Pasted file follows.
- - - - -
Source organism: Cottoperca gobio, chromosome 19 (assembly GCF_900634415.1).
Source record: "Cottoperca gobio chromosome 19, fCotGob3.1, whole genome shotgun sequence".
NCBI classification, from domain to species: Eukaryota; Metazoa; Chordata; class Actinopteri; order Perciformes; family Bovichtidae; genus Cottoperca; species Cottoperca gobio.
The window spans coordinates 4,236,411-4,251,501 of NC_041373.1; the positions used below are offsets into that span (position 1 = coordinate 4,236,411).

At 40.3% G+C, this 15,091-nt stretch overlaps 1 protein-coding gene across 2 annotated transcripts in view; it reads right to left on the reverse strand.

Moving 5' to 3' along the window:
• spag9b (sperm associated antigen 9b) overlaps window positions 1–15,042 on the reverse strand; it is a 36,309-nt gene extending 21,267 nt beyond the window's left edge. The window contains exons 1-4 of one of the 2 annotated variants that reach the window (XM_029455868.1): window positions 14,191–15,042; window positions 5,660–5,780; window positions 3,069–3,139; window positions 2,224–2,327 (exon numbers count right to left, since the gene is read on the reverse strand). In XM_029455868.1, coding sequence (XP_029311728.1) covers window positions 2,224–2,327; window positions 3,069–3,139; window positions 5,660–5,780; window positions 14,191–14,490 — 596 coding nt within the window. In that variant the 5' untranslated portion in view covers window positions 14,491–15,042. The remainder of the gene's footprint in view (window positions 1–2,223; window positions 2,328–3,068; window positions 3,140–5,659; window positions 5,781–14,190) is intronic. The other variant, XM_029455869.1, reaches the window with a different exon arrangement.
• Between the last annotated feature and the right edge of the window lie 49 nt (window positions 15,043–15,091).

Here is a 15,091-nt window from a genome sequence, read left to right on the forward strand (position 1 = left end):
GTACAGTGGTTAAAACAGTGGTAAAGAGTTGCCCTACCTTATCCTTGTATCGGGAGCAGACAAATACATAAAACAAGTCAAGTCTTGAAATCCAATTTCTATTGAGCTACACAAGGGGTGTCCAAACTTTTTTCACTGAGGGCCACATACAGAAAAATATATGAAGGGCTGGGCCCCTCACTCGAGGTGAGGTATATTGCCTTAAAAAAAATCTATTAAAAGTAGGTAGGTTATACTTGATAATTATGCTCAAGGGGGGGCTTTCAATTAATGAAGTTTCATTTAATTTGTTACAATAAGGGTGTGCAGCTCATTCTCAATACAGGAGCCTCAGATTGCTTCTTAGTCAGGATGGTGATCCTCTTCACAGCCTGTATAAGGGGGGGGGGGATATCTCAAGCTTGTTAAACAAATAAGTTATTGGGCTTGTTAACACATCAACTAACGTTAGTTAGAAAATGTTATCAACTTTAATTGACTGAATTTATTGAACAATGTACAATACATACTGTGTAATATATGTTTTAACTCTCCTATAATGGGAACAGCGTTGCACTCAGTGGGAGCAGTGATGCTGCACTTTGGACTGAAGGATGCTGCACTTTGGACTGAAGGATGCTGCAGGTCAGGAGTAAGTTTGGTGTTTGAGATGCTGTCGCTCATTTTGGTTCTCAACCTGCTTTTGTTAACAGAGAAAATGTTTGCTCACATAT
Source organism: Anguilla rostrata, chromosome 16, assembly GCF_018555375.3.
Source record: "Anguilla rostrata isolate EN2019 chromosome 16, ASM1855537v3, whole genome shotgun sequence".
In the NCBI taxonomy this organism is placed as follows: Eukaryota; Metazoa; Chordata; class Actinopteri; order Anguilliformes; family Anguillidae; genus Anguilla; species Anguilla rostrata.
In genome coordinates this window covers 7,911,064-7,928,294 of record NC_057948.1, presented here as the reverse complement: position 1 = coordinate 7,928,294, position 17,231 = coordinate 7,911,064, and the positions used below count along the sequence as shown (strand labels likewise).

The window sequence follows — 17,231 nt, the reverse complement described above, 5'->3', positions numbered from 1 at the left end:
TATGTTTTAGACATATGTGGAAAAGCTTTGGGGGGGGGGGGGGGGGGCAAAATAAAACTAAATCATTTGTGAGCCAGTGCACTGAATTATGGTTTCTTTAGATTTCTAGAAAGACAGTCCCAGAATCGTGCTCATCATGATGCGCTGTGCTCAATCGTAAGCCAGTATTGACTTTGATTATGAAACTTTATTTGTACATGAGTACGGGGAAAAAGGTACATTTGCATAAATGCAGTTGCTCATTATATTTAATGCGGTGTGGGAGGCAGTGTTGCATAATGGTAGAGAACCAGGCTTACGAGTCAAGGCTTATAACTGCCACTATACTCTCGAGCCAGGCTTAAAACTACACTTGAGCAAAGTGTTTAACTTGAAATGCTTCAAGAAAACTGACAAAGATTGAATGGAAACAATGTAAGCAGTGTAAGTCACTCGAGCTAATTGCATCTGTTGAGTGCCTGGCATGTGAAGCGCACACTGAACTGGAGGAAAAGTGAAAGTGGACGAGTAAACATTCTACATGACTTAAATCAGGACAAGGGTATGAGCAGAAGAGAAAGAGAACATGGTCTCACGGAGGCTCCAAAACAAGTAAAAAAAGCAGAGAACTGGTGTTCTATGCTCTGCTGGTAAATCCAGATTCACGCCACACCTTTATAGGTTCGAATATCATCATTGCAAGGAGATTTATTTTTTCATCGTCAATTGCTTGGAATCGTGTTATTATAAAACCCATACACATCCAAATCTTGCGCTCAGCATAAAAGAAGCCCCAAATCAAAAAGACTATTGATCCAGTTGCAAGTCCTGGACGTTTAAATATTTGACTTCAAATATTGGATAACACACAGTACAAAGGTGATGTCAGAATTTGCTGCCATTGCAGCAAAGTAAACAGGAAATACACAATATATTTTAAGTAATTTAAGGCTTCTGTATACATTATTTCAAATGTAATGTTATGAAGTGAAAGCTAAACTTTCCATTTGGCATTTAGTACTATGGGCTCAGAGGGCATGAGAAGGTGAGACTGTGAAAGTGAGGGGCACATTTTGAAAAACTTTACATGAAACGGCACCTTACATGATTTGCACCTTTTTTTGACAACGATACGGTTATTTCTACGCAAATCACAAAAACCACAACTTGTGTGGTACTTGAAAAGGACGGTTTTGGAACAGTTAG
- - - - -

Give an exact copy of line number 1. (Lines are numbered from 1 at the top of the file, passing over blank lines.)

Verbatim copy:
Source organism: Cottoperca gobio, chromosome 19 (assembly GCF_900634415.1).